The Telegraph, November 25th, 2009
© 2009 Telegraph
John Lydon interview
John Lydon is going back on tour with his post-Pistols band, Public Image Limited. He looks back at the band's beginnings and explains how he reformed the band. By Andrew Perry
What a perfect time for my return to this country,” announces John Lydon, with a victorious cackle, “now that Jordan is stuck in the jungles of Australia!”
Fans of punk rock and reality television alike will recall how the sometime Sex Pistols singer confounded expectation by appearing on the 2004 series of ITV’s 'I’m a Celebrity, Get Me Out Of Here’, only to walk out after a fearsome clash of egos with the model, aka Katie Price.
Though Jordan wasn’t in the jungle for long this time round, Lydon has been holed up in confined circumstances of a different nature — a rehearsal complex in Putney, where he is drilling a new line-up of his “other” band, Public Image Ltd, aka PiL, in advance of their first tour in 17 years.
In 1976, as twenty-year-old Johnny Rotten, he was the leader of punk’s angry charge, shaking the foundations of the British establishment. Since the mid-1980s, he has been resident in California, but he clearly relishes coming back to the city where he was born and raised.
Now 53, he unashamedly sports the bright-orange, spiky hair of his youth, and revels in firing off withering asides about cultural developments at home, from Gordon Ramsay (“he only got famous by stealing my Anglo-Saxon vocabulary”), and Harry Redknapp (“a dodgy car salesman”), to the BNP.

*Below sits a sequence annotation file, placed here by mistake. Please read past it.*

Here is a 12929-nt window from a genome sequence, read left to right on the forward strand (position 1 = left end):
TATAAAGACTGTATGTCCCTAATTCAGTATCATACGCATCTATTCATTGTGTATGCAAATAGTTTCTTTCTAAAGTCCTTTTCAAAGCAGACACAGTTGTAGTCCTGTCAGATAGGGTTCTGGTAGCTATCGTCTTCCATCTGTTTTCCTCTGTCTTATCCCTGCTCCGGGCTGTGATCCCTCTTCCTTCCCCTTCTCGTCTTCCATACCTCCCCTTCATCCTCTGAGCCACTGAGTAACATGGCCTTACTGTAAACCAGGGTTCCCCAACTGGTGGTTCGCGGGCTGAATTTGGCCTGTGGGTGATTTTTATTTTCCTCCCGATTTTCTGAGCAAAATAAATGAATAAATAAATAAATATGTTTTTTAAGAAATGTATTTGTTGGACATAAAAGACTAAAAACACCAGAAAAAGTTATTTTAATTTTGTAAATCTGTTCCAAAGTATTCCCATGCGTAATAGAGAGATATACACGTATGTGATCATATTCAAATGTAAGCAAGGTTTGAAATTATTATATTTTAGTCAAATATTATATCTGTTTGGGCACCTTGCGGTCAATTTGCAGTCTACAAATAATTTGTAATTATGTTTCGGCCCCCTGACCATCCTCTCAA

“If ever anybody got the Sex Pistols wrong, it was that lot,” he says, referring to the fascist skinheads, who appropriated the Pistols’ sound in the late 1970s. “Britain’s an island, it’s always had a constant ebb and flow of immigration, it makes it a better place. And there’s not a BNP hooligan in existence that can do without his curry on a Saturday night, right?” He laughs, scornfully. “There’s no brain challenge with these morons.”
Lydon’s own dalliances in mainstream culture have, however, earnt him equally scathing criticism: does the original punk rocker have any business starring in a TV advert for Country Life butter? He impatiently argues that such projects have enabled him to finance his PiL reunion.
It was the reformed Sex Pistols’ triumphant residency at London’s Brixton Academy in 2007 which inspired Lydon to reactivate the band he formed post-Pistols, in 1978. Public Image Ltd are, on paper, not such a guaranteed box-office draw — hence Lydon has had to stump up the cash to fund this comeback — but their fiercely experimental music is a perennial benchmark, explicitly influencing big name acts such as Massive Attack and Primal Scream, as well as latterday “post-punk revivalists”, such as the Rapture and Animal Collective.
In the original post-punk landscape, Lydon was a true icon, but deeply averse to being seen as his generation’s spokesman. Having walked out on the Pistols, he was tired of bearing the brunt of respectable society’s rally against punk.
As we discuss PiL’s beginnings, in the next room his new backing band strike up a rollicking instrumental rendition of 'Public Image’, PiL’s debut single.
“When I wrote this song,” he says, visibly galvanized by hearing it again, “it was the freest moment, because the Pistols felt like a trap, a noose round my neck.”
In his scathing lyrics, Lydon attacked the formularised travesty that punk had become. He and his cohorts saw punk as a tabula rasa, upon which to design a new music, free of rock’s blues-based structures. Contrary to expectation, the single charted in the Top Ten, but from there, PiL struck off in a more challenging direction.
In 1979, they released 'Metal Box’, a legendary album made up of three sprawling 12-inch singles, housed in a tin designed to resemble a film canister.
“The packaging was awkward in the extreme,” Lydon notes. “It was impossible to open, and you couldn’t get the records out.” The music itself was, to many ears at the time, equally impenetrable.